Born and raised in Salt Lake City Utah, and armed with only her violin, loop pedal and voice, singer/songwriter Hannah Epperson is quietly rising in Western Canada’s music scene as a wild talent from Vancouver’s rising tide of indie artists. With just a 5 track home-recorded, self-released EP to her name, Hannah’s emergence as one of Canada’s ‘top artists to watch in 2013’ (CBC Radio) has been driven by word-of-mouth praise for her unguarded and deeply intimate solo performance. Calling Vancouver home since 2002, she began collaborating with highly acclaimed independent musicians across the city. However, it wasn’t until a year-long hiatus from her studies in Human Geography at UBC that she began developing her solo project, experimenting with a loop pedal and her violin under derelict bridges in Berlin.

1) Why does voting matter to you?
“I think I actually see voting as a courageous act, that has more to do with fighting for and asserting our freedoms than anything. Courage is associated with the freedom of choice, and it is this freedom which gives meaning to courage. Voting matters because it’s an essential expression of both our individual and collective determination to attain and improve the conditions of living in freedom – freedom of exploitation, and freedom for all to be equal beneficiaries of the world’s material and spiritual production.”
2) What is one thing you’d like to see happen over the next five years – either here in YVR, or nationally?
“The first thing that comes to mind is repealing the chilling C-51 legislation, which got rammed through Parliament by the Harper Conservative government and poses a deeply concerning threat to creative arts and free expression in Canada.”
3) Can you name a time you felt part of a movement or cause? How did that community come together? What did that experience feel like?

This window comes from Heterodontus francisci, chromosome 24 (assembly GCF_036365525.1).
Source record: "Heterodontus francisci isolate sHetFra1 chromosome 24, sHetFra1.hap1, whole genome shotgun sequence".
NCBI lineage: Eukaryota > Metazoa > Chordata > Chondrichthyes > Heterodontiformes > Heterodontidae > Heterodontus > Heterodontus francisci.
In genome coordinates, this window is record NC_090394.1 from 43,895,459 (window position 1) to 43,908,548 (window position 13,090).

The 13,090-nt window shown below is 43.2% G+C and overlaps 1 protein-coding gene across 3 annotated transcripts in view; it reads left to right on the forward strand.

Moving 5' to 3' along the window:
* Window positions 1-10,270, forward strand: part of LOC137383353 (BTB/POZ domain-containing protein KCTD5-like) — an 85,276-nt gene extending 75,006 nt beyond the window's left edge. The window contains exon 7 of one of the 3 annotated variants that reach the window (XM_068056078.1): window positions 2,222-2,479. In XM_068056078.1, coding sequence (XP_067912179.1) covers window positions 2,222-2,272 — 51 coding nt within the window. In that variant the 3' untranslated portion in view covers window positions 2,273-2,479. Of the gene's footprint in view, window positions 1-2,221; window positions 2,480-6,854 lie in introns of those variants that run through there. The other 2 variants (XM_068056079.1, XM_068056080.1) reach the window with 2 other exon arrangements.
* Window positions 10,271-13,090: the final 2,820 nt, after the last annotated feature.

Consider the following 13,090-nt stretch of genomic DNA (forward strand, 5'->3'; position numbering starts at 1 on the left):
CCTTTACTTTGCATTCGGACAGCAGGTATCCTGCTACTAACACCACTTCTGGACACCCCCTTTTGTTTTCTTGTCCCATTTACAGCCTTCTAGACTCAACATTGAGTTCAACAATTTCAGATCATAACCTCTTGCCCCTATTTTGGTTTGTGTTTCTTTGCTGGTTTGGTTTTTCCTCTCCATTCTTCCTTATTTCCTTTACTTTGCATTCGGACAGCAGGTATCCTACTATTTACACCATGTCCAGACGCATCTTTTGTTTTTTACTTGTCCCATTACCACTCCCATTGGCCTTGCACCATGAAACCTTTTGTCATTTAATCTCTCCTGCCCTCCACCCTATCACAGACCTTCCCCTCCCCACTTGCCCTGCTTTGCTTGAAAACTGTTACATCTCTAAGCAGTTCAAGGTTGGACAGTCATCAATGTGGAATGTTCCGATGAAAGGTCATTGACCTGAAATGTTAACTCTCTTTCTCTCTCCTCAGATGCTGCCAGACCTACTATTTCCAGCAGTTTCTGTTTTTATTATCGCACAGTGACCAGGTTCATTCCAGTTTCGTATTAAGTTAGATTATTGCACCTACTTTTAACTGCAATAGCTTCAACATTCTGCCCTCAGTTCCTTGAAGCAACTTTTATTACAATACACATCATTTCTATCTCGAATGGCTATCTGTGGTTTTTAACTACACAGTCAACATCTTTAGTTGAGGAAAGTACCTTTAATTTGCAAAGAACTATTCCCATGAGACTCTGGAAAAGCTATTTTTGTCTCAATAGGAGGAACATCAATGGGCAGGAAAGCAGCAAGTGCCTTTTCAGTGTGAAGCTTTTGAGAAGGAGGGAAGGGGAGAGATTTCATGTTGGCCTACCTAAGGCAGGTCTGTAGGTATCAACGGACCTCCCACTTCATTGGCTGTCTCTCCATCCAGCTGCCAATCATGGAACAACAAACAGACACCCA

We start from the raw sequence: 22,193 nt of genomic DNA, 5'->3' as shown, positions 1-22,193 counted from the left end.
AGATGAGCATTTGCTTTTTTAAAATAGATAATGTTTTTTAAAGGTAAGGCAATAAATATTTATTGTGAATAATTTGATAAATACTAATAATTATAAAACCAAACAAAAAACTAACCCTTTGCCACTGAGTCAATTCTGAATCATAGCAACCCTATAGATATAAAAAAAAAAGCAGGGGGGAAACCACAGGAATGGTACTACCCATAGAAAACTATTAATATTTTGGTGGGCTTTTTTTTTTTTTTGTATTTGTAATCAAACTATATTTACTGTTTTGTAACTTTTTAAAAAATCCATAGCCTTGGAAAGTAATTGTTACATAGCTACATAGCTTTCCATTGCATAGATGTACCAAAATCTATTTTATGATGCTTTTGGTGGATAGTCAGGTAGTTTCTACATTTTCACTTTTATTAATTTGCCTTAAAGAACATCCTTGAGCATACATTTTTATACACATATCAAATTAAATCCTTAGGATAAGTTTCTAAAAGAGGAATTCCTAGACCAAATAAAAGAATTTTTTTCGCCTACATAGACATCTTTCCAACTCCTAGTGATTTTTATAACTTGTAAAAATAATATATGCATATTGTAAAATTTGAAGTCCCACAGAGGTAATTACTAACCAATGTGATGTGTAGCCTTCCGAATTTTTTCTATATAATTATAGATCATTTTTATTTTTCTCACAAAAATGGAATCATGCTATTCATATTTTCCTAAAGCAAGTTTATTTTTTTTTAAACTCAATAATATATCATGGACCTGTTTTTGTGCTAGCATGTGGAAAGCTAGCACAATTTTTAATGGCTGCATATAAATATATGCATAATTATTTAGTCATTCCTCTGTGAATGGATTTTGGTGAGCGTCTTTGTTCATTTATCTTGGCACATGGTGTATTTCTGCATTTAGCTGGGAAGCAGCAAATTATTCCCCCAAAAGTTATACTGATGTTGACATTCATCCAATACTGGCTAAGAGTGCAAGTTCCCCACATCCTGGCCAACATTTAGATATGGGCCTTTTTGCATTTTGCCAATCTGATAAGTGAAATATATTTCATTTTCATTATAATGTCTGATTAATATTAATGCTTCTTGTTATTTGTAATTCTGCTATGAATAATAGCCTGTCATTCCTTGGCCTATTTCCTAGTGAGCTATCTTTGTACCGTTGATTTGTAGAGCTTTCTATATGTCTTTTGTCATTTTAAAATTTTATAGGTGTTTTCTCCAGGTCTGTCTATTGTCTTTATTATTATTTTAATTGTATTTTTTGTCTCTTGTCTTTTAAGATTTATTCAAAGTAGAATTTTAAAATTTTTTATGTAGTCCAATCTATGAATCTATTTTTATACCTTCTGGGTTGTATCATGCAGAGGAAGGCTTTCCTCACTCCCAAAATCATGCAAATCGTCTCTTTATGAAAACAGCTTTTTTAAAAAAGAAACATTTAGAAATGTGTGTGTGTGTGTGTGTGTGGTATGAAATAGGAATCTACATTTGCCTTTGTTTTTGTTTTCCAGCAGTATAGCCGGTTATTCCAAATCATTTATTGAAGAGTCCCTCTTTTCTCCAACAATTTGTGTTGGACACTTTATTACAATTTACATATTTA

“I kind of feel like every creative project I’ve ever been involved with has been a movement or a cause, even in and of itself. I mean, there is always the danger that the relative freedom of art can render it meaningless. But it’s this very same freedom that allows art to get as close as it does to expressing the profoundest expectations of a period of time. So being a part of that process with other people is entirely about community and about wrestling with the deeply puzzling nature of living a good, meaningful life. And that experience feels as incredible as it does terrible hahaha.”
4) If you could say one thing to today’s youth about the importance of voting, what would you say?
“I think the actual casting of a ballot is just a small part of the process of voting. I’d urge people to have real, face to face conversations about their voting process, because conversational attention gives people an enduring sense of connectedness to the real-world community, and thus an actual vested interest in the way those communities are being governed.”
5) Will you pledge to vote #InAdvance?
“I’m not actually Canadian so I can’t vote in Canadian elections … which I use as a leveraging point in many face to face conversations I have with folks who tend toward voter apathy. So I can pledge to do my darndest rallying other people to vote #InAdvance on my behalf :)”